“Because Erik remembers what you once said about Christians inventing this wonderful holiday of Halloween, dear Christine, and if that’s the case, then he knows they won’t say anything—or raise a hand against him—on this fine day, will they? Or did you lie about that, too?”

Christine gulped at these words and instinctively stopped her stride.

Not so much because she was scared this time, but because she knew all the insults that Erik had just hurled her (and Kirk Cameron, who had originally said that, and her religion’s) way with that one sentence.

He was even saying that she’d been crazy to ever believe her father’s promise to her to begin with, wasn’t he?

Christine was not a violent person by any means, but never before had Christine wanted to hurt Erik more than she did in this one scene with him.

She tried not to let his words get to her, however—or to at least make it look like they hadn’t—as she wordlessly took a step back from him.

She would no longer play into his hand any more than she needed to.

Finally, Christine continued their conversation—as she made the sign of a gun with her right hand and wondered if she could maybe trick Erik into thinking she was really holding a pistol. “You can hardly want my favor, after everything you did to me. And even less so, after you just knocked my fiancé out! So what-”

Erik was walking up to her now—the moonlight that was cresting off of his grotesque face making his appearance all the worse somehow.

The brightness of the moon hid his head completely, making Erik appear to be just a worm—for that was what his neck looked like by itself—wriggling out of a man’s suit.

Christine began to feel deep regret for Erik again. But when she saw the Punjab lasso in his hands, she could no longer hold onto that emotion.

Did he want to slaughter her now—for not quaking in fear in front of the infamous Opera Ghost, when he himself had told her to think of him simply as Erik?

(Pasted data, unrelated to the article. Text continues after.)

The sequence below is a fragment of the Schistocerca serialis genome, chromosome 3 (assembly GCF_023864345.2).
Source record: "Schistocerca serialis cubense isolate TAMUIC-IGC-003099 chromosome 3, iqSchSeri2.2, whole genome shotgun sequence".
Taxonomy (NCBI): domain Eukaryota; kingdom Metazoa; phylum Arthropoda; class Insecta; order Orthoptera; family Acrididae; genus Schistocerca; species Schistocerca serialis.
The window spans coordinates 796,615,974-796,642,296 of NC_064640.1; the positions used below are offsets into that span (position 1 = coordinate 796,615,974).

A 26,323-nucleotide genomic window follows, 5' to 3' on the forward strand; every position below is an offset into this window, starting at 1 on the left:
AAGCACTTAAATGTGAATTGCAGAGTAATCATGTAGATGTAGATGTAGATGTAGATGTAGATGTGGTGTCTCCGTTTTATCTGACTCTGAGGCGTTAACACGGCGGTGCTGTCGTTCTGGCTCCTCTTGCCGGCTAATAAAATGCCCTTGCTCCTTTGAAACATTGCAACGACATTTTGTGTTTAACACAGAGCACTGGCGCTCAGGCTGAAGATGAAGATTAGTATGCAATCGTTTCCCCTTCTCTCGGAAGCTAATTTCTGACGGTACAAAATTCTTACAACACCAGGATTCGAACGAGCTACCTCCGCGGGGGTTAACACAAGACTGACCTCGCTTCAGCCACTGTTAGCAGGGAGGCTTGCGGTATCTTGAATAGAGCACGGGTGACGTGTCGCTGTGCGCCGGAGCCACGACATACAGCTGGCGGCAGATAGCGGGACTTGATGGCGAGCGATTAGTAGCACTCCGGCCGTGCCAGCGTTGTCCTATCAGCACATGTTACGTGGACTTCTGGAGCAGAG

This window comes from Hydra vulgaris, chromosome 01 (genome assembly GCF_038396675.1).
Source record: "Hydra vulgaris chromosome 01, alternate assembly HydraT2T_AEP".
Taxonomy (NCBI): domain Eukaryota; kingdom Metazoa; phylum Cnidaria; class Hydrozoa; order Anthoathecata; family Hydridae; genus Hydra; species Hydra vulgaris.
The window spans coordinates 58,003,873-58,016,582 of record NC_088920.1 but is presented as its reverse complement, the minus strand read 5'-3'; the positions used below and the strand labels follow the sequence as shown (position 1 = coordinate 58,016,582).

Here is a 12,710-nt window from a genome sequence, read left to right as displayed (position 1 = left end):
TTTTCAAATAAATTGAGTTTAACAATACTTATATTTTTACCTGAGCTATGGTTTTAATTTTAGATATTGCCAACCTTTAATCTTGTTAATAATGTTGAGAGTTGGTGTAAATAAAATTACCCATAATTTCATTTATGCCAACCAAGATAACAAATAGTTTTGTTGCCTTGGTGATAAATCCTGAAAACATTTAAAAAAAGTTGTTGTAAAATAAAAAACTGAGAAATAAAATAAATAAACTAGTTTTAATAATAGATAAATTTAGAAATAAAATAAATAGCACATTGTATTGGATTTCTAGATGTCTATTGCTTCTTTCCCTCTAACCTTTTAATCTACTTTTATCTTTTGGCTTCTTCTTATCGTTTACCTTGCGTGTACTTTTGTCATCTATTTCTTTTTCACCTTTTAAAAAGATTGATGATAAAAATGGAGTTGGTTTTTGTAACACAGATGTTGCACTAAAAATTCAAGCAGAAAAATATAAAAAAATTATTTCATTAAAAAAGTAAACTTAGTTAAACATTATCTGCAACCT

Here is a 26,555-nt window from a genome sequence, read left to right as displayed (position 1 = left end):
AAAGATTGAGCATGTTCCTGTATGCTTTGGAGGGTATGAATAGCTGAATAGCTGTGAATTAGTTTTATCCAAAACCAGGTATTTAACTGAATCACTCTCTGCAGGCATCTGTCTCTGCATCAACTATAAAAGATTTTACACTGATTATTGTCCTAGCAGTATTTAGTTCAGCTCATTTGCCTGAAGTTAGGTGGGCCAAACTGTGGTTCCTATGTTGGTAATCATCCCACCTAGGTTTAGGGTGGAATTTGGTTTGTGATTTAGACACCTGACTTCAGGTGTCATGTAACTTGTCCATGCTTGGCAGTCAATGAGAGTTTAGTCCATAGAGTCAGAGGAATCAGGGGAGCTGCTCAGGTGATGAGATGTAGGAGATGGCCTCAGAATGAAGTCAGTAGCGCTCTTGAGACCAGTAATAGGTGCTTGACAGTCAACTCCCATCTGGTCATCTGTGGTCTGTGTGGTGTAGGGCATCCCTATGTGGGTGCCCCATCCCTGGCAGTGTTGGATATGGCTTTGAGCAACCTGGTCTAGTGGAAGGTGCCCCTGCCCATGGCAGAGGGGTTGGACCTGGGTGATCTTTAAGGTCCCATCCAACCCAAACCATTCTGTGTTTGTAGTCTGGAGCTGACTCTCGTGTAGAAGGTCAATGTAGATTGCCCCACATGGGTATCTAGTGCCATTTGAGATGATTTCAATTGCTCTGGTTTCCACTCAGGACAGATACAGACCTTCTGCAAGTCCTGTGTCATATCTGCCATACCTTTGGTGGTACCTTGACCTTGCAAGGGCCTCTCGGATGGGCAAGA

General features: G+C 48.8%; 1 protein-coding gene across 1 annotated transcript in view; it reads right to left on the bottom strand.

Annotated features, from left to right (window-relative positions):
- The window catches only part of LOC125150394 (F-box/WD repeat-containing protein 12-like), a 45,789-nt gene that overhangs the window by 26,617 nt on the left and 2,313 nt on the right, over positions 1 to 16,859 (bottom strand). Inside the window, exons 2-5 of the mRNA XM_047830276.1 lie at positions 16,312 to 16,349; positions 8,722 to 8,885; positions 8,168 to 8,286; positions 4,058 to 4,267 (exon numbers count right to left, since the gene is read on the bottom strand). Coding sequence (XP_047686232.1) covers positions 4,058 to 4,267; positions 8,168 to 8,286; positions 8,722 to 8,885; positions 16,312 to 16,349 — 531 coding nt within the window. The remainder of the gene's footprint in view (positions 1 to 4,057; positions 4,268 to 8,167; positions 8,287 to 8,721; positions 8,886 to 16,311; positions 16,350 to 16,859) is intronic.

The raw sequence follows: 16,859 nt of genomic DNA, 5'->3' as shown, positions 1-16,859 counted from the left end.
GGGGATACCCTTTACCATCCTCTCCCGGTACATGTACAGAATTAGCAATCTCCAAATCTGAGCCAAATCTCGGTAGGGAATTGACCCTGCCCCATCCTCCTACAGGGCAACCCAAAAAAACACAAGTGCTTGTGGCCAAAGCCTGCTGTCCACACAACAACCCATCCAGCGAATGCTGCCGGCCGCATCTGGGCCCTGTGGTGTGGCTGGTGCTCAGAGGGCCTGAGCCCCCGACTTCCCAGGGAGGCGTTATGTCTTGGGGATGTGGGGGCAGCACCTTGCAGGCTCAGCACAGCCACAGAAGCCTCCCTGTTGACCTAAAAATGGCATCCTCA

Christine wouldn’t have been surprised.

“Ahh, yes. Your new lover,” Erik drawled the words out into a song-- snapping his lasso once, just like he always did before getting it around many a victim. “One has to wonder about your taste and sanity, Christine. You doubted and were craven when it came to Erik, so how did you feel when you woke up in that beast’s bed? That is how you met, yes? Perhaps Erik is even doing you a favor in having silenced him now.”

He was trying to bait her, Christine knew, but she decided that she wouldn’t let him. If he was going to kill her now, she decided that she at the very least could maintain her dignity beforehand.

So she didn’t think about how when she’d awoken at Raoul’s hut, her skin had been covered in medical ointments he had found—which would’ve made doing the hanky-panky difficult if that had been his intention—and how she’d been covered with blankets to the brim, before he’d shooed her away upon feeling awkward at her awakening.

Later, it had been Christine who had come back to her savior (and not the other way around), and all of that was the exact opposite to Christine’s most recent encounter with this abomination.

She wouldn’t let Erik know just how safe she felt with Raoul; she didn’t want any hate being inflicted onto him for it, because it would just put him in danger.

And there was certainly what had happened with Firmin to consider.

So clenching her hands into fists at her side, Christine tried to act bored and drawled out herself, “What game are you playing here, Erik? You tapped a wire when you came here, by the way, and so the police will be here any minute—long before you can do anything of substance. They’ll unarm you and you’ll be locked in a cage again. Is that what you want? And in this time of terrorists, a girl must know how to defend herself, right? So I could maybe dispatch you before they even get here.”